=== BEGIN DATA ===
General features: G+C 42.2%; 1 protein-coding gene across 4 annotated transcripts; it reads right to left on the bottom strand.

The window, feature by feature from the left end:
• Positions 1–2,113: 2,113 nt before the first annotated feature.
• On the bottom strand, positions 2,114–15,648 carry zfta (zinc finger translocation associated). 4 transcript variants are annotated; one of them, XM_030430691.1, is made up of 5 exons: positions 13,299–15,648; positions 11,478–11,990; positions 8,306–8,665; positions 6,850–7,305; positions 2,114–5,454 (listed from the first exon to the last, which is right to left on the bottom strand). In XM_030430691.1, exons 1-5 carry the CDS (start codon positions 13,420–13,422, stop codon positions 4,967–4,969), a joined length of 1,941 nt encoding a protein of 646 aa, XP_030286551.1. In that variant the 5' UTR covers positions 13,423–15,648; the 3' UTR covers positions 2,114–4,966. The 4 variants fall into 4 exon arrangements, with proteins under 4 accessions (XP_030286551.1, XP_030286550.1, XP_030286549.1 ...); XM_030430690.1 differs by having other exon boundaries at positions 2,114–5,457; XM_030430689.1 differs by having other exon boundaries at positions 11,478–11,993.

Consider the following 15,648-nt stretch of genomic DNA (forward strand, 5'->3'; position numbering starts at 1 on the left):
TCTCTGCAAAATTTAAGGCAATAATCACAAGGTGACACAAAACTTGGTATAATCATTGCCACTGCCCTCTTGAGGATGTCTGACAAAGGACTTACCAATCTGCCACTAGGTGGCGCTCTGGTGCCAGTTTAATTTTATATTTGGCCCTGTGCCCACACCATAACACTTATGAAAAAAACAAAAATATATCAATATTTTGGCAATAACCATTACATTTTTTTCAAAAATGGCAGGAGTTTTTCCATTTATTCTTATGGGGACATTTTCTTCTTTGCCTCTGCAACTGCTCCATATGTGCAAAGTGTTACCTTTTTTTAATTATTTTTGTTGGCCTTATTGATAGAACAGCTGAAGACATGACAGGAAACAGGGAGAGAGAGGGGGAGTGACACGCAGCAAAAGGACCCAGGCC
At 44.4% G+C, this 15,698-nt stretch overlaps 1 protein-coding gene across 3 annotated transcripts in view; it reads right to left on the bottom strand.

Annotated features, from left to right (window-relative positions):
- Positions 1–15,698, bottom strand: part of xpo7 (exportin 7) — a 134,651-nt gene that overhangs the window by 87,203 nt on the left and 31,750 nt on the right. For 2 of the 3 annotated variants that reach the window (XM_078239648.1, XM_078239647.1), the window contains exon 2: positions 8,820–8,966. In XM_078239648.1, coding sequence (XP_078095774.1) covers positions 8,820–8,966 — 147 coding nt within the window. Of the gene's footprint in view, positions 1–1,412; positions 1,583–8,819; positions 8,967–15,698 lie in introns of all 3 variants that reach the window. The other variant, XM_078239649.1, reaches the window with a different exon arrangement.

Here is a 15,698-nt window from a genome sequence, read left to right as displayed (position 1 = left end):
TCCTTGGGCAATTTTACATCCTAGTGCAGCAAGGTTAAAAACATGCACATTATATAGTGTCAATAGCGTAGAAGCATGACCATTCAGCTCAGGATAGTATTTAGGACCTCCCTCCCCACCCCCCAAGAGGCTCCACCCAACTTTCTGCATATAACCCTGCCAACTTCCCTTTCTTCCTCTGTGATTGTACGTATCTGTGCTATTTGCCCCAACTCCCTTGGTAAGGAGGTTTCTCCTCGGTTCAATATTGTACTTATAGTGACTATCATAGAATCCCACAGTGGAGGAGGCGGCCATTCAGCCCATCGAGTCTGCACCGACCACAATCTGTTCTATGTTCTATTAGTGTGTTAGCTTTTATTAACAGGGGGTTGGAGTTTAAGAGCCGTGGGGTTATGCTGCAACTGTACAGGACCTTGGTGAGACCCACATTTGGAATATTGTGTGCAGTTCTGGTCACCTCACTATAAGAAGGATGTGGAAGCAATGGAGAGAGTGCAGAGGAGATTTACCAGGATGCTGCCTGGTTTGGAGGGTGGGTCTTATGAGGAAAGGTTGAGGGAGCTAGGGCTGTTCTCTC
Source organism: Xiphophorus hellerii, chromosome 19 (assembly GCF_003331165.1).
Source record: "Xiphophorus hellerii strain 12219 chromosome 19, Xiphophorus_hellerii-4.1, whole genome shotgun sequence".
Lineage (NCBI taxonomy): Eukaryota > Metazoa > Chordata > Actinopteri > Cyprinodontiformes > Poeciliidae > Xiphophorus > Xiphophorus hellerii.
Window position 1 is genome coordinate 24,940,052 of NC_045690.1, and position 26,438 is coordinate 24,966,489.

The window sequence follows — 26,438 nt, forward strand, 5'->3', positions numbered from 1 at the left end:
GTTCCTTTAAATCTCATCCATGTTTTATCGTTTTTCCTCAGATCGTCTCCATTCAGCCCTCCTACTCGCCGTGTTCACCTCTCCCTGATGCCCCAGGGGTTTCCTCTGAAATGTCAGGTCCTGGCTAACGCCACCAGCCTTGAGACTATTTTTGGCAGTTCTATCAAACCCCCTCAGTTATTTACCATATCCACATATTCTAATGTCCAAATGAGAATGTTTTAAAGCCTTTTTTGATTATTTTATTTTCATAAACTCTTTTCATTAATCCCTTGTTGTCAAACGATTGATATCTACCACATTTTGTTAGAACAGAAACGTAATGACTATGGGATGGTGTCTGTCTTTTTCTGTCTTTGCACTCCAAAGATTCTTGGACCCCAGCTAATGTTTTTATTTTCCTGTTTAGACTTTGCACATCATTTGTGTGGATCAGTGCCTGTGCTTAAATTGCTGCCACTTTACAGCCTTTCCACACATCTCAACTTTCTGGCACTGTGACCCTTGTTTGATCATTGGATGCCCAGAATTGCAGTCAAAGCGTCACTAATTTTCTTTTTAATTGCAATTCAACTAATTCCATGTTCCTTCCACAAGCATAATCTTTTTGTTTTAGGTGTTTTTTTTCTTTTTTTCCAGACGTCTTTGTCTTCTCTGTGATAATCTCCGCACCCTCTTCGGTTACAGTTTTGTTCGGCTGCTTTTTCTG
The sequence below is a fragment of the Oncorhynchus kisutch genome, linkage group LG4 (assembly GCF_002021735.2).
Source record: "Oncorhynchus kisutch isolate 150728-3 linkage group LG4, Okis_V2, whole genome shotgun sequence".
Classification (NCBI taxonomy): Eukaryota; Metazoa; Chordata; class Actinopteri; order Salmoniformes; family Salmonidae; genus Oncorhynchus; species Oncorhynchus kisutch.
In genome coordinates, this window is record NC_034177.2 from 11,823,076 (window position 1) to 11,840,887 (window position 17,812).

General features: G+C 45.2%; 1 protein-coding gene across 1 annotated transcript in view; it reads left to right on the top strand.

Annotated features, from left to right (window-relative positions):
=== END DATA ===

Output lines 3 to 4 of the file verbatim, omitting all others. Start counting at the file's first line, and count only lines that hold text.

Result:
• Positions 1–2,113: 2,113 nt before the first annotated feature.
• On the bottom strand, positions 2,114–15,648 carry zfta (zinc finger translocation associated). 4 transcript variants are annotated; one of them, XM_030430691.1, is made up of 5 exons: positions 13,299–15,648; positions 11,478–11,990; positions 8,306–8,665; positions 6,850–7,305; positions 2,114–5,454 (listed from the first exon to the last, which is right to left on the bottom strand). In XM_030430691.1, exons 1-5 carry the CDS (start codon positions 13,420–13,422, stop codon positions 4,967–4,969), a joined length of 1,941 nt encoding a protein of 646 aa, XP_030286551.1. In that variant the 5' UTR covers positions 13,423–15,648; the 3' UTR covers positions 2,114–4,966. The 4 variants fall into 4 exon arrangements, with proteins under 4 accessions (XP_030286551.1, XP_030286550.1, XP_030286549.1 ...); XM_030430690.1 differs by having other exon boundaries at positions 2,114–5,457; XM_030430689.1 differs by having other exon boundaries at positions 11,478–11,993.